Meanwhile, racial inequality in education continues to persists, although the picture is complicated. In particular, Black Caribbean children and Roma and Traveller children are more likely than other groups to be excluded from school. A September 2006 Priority Review by the Department for Education and Skills highlighted large disparities in the rate of school exclusion. The average for all pupils was 5.02%, but for Black Caribbean pupils it was 9.61%, for Irish Traveller pupils it was 11.59%, and for Roma pupils 11.92%. Interestingly, the rate was much lower for Black African pupils, only 4.43%.[36] 15 years later, an analysis by the Guardian in March 2021 found that in some parts of England the exclusion rate for Black Caribbean pupils was five times higher than their white peers. Again, similar trends were seen in respect of Roma children. In Sheffield the exclusion rate for Roma pupils was nine times higher than for white pupils, while in Haringey and Bristol, Roma pupils were more than 10 times more likely to be excluded.[37]

Schools are also racialised ice places were deeply held beliefs and expectations and integral part of the school process and practices.

Connolly’s (1998) research study, provides a cogent example of the ways in which some teachers over discipline Blackboys to avoid any perceived threat to school authority and classroom management.[38]

There were many examples going from observations throughout the school year, we are black boys would be sent to stand outside the classroom, told to stand up or move in assemblies, and be singled out and instructed to stand by the wall or outside the staffroom during play time. While black boys were not the only ones to be disciplined in this way, they were significantly overrepresented in these processes.”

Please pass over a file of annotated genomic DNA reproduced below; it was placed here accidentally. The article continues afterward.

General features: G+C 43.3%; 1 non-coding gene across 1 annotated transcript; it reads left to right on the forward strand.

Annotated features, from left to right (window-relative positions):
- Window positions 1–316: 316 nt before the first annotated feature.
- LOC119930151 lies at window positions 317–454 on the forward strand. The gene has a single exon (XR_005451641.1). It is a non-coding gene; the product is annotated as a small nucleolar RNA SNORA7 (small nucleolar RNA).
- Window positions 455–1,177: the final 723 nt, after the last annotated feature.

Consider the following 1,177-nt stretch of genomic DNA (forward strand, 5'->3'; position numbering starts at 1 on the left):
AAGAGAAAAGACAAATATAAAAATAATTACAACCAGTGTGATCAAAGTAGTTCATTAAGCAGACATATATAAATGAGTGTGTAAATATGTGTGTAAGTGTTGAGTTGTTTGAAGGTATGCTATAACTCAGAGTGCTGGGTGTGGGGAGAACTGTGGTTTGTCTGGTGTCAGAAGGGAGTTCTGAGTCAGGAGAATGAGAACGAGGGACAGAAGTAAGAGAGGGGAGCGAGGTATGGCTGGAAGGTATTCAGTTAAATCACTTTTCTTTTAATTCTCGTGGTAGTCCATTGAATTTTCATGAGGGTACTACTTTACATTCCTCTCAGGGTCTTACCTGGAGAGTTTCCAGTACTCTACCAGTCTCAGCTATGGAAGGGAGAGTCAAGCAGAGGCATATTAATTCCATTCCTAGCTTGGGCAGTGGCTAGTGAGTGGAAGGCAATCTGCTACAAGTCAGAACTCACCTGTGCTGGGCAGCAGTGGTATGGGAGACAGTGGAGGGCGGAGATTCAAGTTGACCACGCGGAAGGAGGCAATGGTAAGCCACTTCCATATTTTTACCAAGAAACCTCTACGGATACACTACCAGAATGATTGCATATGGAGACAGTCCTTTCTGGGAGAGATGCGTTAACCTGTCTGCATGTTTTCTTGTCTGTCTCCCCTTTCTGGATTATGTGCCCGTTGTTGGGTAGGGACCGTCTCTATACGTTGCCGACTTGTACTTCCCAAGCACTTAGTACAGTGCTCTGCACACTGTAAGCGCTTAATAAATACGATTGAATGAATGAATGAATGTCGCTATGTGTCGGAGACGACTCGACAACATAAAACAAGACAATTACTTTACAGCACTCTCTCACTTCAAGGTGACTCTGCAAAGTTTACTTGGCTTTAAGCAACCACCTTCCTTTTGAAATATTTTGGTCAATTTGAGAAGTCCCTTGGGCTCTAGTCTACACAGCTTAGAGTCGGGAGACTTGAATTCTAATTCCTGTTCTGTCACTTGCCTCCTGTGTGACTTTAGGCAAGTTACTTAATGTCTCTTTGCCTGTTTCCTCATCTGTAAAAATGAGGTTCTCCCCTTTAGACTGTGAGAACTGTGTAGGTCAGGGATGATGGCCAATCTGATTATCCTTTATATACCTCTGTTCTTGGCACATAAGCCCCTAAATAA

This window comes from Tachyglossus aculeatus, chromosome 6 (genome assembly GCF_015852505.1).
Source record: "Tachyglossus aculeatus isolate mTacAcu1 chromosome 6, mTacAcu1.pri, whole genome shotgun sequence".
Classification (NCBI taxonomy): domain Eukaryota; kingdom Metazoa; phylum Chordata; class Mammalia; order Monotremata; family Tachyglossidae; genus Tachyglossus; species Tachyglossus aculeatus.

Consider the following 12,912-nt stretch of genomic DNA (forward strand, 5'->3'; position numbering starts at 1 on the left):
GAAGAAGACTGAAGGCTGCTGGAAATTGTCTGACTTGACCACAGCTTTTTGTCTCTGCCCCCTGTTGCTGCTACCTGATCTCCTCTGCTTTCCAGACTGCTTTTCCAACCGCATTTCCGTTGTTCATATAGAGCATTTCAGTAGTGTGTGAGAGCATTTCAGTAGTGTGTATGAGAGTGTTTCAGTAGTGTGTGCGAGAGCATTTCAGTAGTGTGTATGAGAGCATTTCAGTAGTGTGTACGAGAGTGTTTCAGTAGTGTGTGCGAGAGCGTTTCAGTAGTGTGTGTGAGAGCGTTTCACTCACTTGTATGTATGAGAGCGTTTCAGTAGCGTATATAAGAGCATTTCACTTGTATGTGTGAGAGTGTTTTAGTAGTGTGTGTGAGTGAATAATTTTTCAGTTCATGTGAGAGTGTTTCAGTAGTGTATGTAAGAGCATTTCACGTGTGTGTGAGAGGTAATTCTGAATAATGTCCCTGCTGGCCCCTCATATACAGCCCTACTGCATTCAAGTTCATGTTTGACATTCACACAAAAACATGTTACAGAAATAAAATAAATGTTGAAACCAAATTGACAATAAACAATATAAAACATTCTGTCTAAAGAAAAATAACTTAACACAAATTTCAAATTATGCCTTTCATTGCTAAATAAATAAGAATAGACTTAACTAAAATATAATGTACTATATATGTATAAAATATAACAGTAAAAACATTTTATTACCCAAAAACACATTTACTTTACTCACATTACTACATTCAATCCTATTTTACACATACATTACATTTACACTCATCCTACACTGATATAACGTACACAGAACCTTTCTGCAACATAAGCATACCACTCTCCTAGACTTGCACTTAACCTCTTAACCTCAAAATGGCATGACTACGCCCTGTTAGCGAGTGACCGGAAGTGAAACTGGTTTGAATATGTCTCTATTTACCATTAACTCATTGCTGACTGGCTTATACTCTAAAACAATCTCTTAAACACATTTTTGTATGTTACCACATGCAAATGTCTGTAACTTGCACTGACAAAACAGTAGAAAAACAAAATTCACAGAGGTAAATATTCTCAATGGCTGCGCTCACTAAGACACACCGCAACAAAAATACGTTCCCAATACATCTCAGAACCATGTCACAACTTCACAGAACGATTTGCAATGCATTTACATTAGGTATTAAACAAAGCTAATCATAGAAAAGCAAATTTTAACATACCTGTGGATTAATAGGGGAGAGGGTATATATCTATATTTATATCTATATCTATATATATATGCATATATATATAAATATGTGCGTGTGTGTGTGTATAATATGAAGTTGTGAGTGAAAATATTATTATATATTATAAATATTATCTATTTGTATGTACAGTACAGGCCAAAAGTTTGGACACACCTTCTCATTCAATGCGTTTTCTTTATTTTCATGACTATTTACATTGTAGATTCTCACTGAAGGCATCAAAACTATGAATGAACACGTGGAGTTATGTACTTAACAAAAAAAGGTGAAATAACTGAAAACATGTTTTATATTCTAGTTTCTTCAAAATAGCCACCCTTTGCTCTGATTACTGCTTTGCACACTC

Notably, some school disciplinary policies overtly discriminate against students of colour. For example, despite its obviously being racially discriminatory, some schools ban Black hairstyles such as braids and canerow/cornrows.[39] And in a disgraceful dereliction of duty, Mr Justice Linden recently upheld the legality of Michaela Community School’s discriminatory policy of banning Muslim prayer.[40]

Children with special educational needs are also significantly more likely than non-disabled children to face school exclusion.[41] A 2022 study explored the disproportionate exclusion of autistic children, who are three times more likely to be excluded from school than children who do not have special educational needs. One driver of exclusion highlighted in the report was “the marketisation of the English education system as well as governmental pressure in terms of performance league tables,” with parents noting that schools focused on children who did well academically. Other points highlighted in the report included “a lack of [special educational needs and disability] expertise and knowledge on second-stage independent review panels and inaccessible guidance to parents, families and pupils on exclusion and review processes,” and the fact that “[r]educed budgets for training and pastoral care mean that schools are working with limited resources to support autistic pupils, which puts those pupils at greater risk of exclusion”. It was also highlighted that “the rise in so called ‘zero-tolerance’ behaviour policies is creating school environments where pupils are punished and ultimately excluded for incidents that could and should be managed within the mainstream school environment”.[42]